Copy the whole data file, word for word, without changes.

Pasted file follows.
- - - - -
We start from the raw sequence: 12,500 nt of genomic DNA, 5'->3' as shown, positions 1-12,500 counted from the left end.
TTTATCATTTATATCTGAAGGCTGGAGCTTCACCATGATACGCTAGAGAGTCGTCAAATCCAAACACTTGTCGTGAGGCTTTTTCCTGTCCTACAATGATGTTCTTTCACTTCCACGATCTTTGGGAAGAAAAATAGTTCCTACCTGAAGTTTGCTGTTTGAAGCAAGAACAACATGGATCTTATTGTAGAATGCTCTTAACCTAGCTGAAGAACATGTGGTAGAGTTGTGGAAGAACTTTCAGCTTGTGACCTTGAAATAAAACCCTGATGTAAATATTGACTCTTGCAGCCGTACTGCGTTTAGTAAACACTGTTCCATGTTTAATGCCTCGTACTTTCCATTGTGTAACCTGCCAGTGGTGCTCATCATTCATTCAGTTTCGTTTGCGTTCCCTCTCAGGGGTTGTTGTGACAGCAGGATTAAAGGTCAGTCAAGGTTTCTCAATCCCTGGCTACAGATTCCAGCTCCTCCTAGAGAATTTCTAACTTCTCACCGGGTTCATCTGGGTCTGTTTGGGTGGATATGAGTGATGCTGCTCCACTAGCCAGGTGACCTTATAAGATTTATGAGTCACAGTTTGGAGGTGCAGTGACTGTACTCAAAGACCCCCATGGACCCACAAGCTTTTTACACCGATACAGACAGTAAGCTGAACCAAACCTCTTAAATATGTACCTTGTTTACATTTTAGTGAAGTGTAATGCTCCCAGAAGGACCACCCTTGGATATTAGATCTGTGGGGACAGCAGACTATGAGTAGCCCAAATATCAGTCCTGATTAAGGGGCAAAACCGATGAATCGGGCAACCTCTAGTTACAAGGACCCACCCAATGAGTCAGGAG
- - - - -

We start from the raw sequence: 12,500 nt of genomic DNA, 5'->3' as shown, positions 1-12,500 counted from the left end.
TTTATCATTTATATCTGAAGGCTGGAGCTTCACCATGATACGCTAGAGAGTCGTCAAATCCAAACACTTGTCGTGAGGCTTTTTCCTGTCCTACAATGATGTTCTTTCACTTCCACGATCTTTGGGAAGAAAAATAGTTCCTACCTGAAGTTTGCTGTTTGAAGCAAGAACAACATGGATCTTATTGTAGAATGCTCTTAACCTAGCTGAAGAACATGTGGTAGAGTTGTGGAAGAACTTTCAGCTTGTGACCTTGAAATAAAACCCTGATGTAAATATTGACTCTTGCAGCCGTACTGCGTTTAGTAAACACTGTTCCATGTTTAATGCCTCGTACTTTCCATTGTGTAACCTGCCAGTGGTGCTCATCATTCATTCAGTTTCGTTTGCGTTCCCTCTCAGGGGTTGTTGTGACAGCAGGATTAAAGGTCAGTCAAGGTTTCTCAATCCCTGGCTACAGATTCCAGCTCCTCCTAGAGAATTTCTAACTTCTCACCGGGTTCATCTGGGTCTGTTTGGGTGGATATGAGTGATGCTGCTCCACTAGCCAGGTGACCTTATAAGATTTATGAGTCACAGTTTGGAGGTGCAGTGACTGTACTCAAAGACCCCCATGGACCCACAAGCTTTTTACACCGATACAGACAGTAAGCTGAACCAAACCTCTTAAATATGTACCTTGTTTACATTTTAGTGAAGTGTAATGCTCCCAGAAGGACCACCCTTGGATATTAGATCTGTGGGGACAGCAGACTATGAGTAGCCCAAATATCAGTCCTGATTAAGGGGCAAAACCGATGAATCGGGCAACCTCTAGTTACAAGGACCCACCCAATGAGTCAGGAG